Intel has been screaming due to its recent guidance upgrade.
In addition, the company is finally starting to gain a foothold in mobile and tablet.
The global PC market bottom could likely continue to help Intel chug along into the mid-$30s.
Intel (NASDAQ:INTC) has been on my watch list since the beginning of 2014, where I went long and then sold out just a couple of months ago. I still like Intel for the long term, but am not going to chase the company now that it's peaked above $30 and is showing some momentum. I took some profits on the name, but clearly got out way too early. Even more so now than ever, however, I like the action behind the company's stock price and think it can continue its ascent for the time being.
I was dismissed a bit by SA commenters and even a couple of contributors when I came out and shared the reasons why I had sold out of my position. Rightfully so, in this case. Even though my cost basis was in the low $20s, selling at $25.89/share, it's safe to say that I missed the boat and I don't mind admitting that. The question now becomes what to do if you're on the outside looking into Intel - or if you've been holding while Intel has appreciated over the past couple of weeks.
Since upping their guidance during the middle of June, you can clearly see that Intel has been on a tear. The price action has been so unlike Intel, the RSI even points to the company being in overbought territory - for the last 5 weeks. This should go to show you what an aberration it is for Intel to be trading in the manner that it has been since gapping up in mid-June.
In essence, Intel has been chugging upwards for the better part of the last four months now. The question then becomes whether or not investors looking to buy Intel at these levels are going to be too late.
My prediction is that buying here for the long term is probably a fine idea, but buying in here for a short-term trade or hold may not yield the best results upfront.
As you can see, Intel is at the top of a multi-year run:
In addition to raising its guidance, Intel has been catalyzed by the anemic PC market finally seeming to find its bottom. It really doesn't matter whether you're a Microsoft or an Apple guy - the PC market bottom affects any and all machines that hold Intel's core chipset. Their consumer PC chipset remains the bread and butter for revenue, despite the focus of trying to monetize tablets and mobile.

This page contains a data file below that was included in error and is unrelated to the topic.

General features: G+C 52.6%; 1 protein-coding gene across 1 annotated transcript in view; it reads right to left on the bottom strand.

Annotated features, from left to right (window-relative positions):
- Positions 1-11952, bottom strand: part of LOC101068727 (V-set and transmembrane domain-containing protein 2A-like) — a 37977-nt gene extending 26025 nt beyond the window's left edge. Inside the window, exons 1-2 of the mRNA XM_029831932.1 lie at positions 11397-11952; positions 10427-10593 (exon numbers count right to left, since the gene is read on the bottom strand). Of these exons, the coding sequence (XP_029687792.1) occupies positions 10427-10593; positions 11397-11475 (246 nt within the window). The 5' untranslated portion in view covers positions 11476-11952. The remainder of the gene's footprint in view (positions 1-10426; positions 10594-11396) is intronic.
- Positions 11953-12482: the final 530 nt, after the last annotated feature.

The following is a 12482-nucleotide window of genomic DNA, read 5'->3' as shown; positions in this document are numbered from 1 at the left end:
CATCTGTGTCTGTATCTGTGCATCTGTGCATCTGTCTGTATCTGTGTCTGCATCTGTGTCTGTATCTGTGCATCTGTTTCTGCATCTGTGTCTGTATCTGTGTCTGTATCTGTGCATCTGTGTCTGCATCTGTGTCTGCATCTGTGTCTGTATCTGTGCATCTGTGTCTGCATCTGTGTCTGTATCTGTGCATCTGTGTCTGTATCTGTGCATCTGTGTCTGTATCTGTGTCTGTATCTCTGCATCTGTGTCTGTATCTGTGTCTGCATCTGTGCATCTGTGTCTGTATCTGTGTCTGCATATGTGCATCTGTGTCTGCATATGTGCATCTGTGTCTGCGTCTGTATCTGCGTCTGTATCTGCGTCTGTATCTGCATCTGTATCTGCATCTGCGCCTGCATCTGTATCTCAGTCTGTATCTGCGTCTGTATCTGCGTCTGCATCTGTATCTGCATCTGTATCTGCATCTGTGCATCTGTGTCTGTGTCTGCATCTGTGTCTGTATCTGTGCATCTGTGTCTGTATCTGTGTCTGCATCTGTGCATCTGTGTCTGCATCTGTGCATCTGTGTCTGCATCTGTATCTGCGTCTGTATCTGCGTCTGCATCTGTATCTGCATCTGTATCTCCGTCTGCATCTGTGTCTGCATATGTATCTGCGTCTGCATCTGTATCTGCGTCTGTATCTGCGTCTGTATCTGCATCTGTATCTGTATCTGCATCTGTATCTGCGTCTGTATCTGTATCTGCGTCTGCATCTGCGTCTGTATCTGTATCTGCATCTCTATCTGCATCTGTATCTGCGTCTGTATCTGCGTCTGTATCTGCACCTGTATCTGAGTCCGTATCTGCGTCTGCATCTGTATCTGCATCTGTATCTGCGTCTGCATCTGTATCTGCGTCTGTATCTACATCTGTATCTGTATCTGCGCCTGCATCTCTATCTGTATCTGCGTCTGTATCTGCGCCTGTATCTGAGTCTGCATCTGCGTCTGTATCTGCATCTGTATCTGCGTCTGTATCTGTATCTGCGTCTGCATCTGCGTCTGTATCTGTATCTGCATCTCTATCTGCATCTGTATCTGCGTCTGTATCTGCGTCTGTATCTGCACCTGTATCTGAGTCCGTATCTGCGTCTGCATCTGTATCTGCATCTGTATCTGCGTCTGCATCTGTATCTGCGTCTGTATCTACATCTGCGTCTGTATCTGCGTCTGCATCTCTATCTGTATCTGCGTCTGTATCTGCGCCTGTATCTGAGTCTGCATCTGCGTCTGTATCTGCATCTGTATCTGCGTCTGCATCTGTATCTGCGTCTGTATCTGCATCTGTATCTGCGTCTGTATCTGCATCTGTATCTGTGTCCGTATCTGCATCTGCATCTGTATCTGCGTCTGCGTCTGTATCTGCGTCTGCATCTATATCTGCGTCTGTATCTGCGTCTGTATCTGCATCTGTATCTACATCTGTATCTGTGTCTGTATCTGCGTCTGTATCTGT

With the addition of tablets and mobile devices being able to perform many of the functions that PCs once were needed for, you can see how the PC market has declined accordingly.
Hexus.net reported on the PC market's recent effect on Intel (with a shoutout to Seeking Alpha):
In Intel's case enterprise desktop PC demand is thought to be looking up. Also Intel is working to help vendors produce"price-friendly 2-in-1s in the second half," of this year. Furthermore a fanless 2-in-1 design featuring its 14nm Core M processor should be with us before the year is out. Progressing into 2015 entry level Braswell processors should start to replace the Bay Trail D series.
Financial news and views site Seeking Alpha also sees Intel on the up, thanks to PC market optimism but notes that Chipzilla's mobile prospects still aren't that hot. The site notes that Intel has recently forecast the first year-on-year sales growth for its PC client group since 2011.
AMD has new wares to help systems builders make attractive, powerful and keenly priced alternatives to Intel systems. DigiTimes notes the recent launch of processors such as mainstream Kaveri and the entry-level Kabini and Beema chips. AMD is also said to be working hard to win designs from the likes of Lenovo.
Finally PC giant HP is currently preparing a "blitz" on the business PC market, reports ITWire. HP has a number of new PCs, notebooks and 2-in-1s sporting Intel and AMD processors inside, heading towards Asia Pacific business customers. HP APJ PC category vice president Annelise Olsen told the IT news site that there has been a resurgence in desktop sales while a notebook sales decline has been offset by interest in hybrids, detachable and convertibles.
It does seem like a great time to be holding Intel.
Of course, Intel would remain susceptible to major market moves to the downside, but not as much as some other stocks would. As a safe haven for dividend investors, Intel offers some cushion in the event that the macro markets start to correct a bit.
Intel has always provided an impressive dividend yield, which you can see coming down here as a result of the company's stock moving upwards quickly.
To conclude, I personally have a thing against chasing stocks that have already made their move upward. That's not to say that I don't think Intel is going to be a good long-term investment that takes advantage of the bottoming of the global PC market. Additionally, with the company gaining more and more of a foothold into mobile and tablet (at the expense of margins, right now), there is a good chance Intel can continue to chug along upwards, providing its considerable dividend on the way.
Disclosure: The author has no positions in any stocks mentioned, and no plans to initiate any positions within the next 72 hours. The author wrote this article themselves, and it expresses their own opinions. The author is not receiving compensation for it (other than from Seeking Alpha). The author has no business relationship with any company whose stock is mentioned in this article.